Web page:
It was an even quieter than normal Christmas this year, with my small family at different ends of the country for the first time. I spent the day with my “grown up” children flying kites, playing “once a year” board games and keeping family traditions alive by setting fire to puddings, trying to get my son to eat sprouts and all that. Father Christmas did actually land on the roof on Christmas Eve, I heard him skid to a halt and slide a bit, perhaps too many whiskies? I’m sure it was him and nothing to do with the lumps of roof mortar I found on the grass in the morning.


And so tomorrow will be 2014 and it will be over 5 years since I graduated and 2 months since I left the gallery. I’m currently in agonies of indecision and turmoil as, predictably, the perfect job cannot be found in time (either the wrong job nearby or the perfect job too far away) and the luxury of time and savings to invest in my own work are just a dream still. I live in hope though.


After a lovely few days in the Lakes this week it was good to get back with a bag of new brushes, ink and pens from the Heaton Cooper Gallery shop and to find a parcel from Spoonflower waiting in the shed. I love the fabric and roll of wrapping paper that I had printed by them and my frustration is only that I know I should be out earning a wage not drawing owls and bears…unless … unless…


Anyway, it is time to fetch more logs and cook something delicious for a new Year’s Eve treat. I hope you all have the very best 2014, thank you for reading and commenting and generally being so wonderful and kind and supportive. Don’t forget, if you’re in the North I still have a small selection of work at the Joe Cornish Gallery , along with Jane Thorniley-Walker; our space is upstairs and we’d love you to visit!


Finally here is my Witchmountain New Year’s Honours List, just some of the wonderful people who have made 2013 for me… Charlotte Bezzant, Hunt and Gather Design ( Moira), Jenny Pepper, Mima , Peter Leeming and Ruth Fairbrother and “Rockyhud” and Mr Voakes! Thank you all and so many more.

Happy New Year and much love. x

Reading: “The Tiger’s Wife” Téa Obreht   Listening To : “Vespertine” Bjork

Winter Light


This evening I went for a shuffle through the woods in the fading light, collecting pine cones and moss and scuffling through the soft piles of leaves which are still deep and crunchy. These are things we never seem to grow out of, like the slight rising fear of the dark path through the trees and the howling wind in creaking branches. There were big storms here last week and a beautiful beech tree had fallen, taking two others with it, such a sad thing to see. Well so far it has hardly felt wintery at all and it’s hard to get in a festive mood with such bright, sparkling days.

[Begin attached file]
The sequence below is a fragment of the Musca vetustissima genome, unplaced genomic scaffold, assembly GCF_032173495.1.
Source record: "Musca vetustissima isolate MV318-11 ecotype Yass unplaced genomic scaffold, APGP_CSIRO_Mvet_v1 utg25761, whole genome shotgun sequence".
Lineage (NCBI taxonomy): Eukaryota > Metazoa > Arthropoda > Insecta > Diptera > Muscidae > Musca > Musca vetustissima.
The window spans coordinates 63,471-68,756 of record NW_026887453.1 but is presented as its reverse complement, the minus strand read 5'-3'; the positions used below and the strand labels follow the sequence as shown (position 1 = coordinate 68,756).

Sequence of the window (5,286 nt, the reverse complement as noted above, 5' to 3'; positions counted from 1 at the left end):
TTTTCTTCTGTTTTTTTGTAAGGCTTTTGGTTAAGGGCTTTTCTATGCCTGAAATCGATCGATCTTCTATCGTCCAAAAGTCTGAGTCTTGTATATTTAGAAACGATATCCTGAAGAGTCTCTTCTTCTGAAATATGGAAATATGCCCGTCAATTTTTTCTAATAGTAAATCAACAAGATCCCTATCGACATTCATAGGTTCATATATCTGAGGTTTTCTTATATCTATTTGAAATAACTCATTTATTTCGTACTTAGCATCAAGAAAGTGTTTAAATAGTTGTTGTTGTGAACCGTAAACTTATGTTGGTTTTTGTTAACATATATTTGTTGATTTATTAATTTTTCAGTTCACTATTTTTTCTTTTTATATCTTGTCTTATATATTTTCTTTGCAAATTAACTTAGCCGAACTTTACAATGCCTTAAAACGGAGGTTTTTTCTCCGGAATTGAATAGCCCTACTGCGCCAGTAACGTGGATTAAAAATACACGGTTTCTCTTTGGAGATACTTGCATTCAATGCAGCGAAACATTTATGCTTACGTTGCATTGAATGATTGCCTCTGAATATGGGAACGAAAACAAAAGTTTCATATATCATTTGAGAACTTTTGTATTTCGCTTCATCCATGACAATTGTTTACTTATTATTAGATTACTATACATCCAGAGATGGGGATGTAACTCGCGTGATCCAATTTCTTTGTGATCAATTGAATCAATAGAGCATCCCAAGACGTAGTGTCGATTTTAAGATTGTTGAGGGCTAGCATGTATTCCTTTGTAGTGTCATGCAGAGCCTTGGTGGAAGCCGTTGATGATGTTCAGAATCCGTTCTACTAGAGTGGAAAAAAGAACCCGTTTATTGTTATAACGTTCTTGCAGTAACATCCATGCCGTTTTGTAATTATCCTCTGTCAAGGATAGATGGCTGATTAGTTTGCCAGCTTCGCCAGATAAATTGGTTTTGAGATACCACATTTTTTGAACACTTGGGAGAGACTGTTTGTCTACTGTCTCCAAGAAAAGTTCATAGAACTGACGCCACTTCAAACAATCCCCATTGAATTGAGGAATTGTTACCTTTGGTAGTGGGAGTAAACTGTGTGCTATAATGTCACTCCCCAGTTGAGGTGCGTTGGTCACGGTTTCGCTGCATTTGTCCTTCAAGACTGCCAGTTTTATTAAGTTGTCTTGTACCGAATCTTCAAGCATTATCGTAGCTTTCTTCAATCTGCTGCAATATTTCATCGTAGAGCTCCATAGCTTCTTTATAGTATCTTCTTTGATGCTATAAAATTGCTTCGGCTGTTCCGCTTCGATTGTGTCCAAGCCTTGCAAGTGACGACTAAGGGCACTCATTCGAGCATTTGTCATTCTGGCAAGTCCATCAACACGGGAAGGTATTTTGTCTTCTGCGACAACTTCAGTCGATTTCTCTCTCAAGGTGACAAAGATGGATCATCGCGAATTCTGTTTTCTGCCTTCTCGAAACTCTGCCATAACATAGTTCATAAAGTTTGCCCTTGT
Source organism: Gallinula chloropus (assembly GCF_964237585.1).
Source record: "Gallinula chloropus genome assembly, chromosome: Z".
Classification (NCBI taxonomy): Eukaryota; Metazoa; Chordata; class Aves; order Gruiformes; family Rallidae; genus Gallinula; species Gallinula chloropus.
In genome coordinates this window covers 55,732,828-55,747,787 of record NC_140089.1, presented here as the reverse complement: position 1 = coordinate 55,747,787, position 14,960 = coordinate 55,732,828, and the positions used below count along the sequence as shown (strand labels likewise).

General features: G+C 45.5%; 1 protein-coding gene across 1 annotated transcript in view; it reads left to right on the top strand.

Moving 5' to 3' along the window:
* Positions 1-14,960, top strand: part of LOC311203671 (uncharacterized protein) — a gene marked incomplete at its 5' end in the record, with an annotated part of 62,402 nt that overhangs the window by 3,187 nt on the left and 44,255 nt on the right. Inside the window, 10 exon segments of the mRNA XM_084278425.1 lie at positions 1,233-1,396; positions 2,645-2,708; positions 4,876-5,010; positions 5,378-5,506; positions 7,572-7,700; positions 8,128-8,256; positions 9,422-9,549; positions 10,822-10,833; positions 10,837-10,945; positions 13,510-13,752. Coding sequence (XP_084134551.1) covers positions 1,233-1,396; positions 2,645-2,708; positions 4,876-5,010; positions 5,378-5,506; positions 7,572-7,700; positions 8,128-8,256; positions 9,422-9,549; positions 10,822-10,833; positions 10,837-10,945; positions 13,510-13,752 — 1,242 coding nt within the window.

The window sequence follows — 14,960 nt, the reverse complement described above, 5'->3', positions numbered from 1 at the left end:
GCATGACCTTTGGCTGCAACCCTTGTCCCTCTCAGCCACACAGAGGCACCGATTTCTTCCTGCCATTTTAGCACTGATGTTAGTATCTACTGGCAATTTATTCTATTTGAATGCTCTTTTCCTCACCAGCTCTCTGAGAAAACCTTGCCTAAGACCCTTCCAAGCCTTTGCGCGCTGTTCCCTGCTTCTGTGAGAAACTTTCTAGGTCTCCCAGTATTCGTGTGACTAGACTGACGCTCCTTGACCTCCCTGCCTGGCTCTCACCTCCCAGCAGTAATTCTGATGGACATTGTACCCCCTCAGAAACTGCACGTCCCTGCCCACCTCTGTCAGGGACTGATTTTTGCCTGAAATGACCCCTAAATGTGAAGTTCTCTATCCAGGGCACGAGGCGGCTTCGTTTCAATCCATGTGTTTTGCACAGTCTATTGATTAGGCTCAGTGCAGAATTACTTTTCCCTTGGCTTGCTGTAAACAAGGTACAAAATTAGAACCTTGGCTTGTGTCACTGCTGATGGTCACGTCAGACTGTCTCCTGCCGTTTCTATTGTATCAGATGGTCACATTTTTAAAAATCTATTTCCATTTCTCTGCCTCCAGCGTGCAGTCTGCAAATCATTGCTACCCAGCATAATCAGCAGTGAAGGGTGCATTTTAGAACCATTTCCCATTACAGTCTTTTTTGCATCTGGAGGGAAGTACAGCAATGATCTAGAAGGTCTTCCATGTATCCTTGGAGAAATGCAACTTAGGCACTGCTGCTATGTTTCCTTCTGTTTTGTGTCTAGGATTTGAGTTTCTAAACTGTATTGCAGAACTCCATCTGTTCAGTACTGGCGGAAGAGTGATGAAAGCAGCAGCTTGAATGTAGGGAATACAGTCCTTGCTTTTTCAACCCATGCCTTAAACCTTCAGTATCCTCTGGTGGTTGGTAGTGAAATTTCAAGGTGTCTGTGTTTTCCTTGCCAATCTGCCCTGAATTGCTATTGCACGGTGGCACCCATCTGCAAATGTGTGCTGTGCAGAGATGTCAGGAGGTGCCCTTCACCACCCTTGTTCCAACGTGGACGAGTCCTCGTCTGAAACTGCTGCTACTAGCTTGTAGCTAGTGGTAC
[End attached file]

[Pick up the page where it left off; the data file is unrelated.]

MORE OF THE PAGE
I still haven’t come up with a plan to make my fortune yet but a few small Etsy sales and one in the gallery have made me feel slightly more cheerful…it’s also taken me this long to sort out the general admin of my life…tax return done, oil tank filled, bedroom tidied and various bills paid. My walk to the post box is probably one of the nicest in the world, especially if it’s to post an Etsy order.


Meanwhile I’ve been trying to remember some of the things I learnt at college, I even dug out my old files and had a go at making a repeat pattern, never my strongest point- needless to say it didn’t match up and drove me insane so I just ended up coloring it in and resorted to torturing my printer by feeding fabric through it instead.


All this was because I got hooked on Spoonflower‘s website and wanted to do lots of digital printing. I’ve ordered two small pieces, one is the bear cub and the other a pair of owls, just big enough to make cushions I hope. I can’t wait for them to arrive, and to make some more designs. The small sample below is nearly finished and will be a framed piece to sell on Etsy.



And so another Sunday is drawing to a close, last Sunday we went to Mima and I finally saw the watercolour exhibition. It was lovely to see the gallery so full and so many people taking a real interest in the work… a child was lying on the floor pretending to swim because he said the piece reminded him of the sea! I bought a brooch which felt funny but I did get a 10% ” daughter’s discount” and hopefully the t-shirts will be in the shop by now so I can be totally Tillyer themed!


Now I must drink chai and plan some kind routine for the coming week.

Reading :- ” The Buddah of Suburbia” Hanif Kureishi    Listening To:- 6Music tribute to Nelson Mandela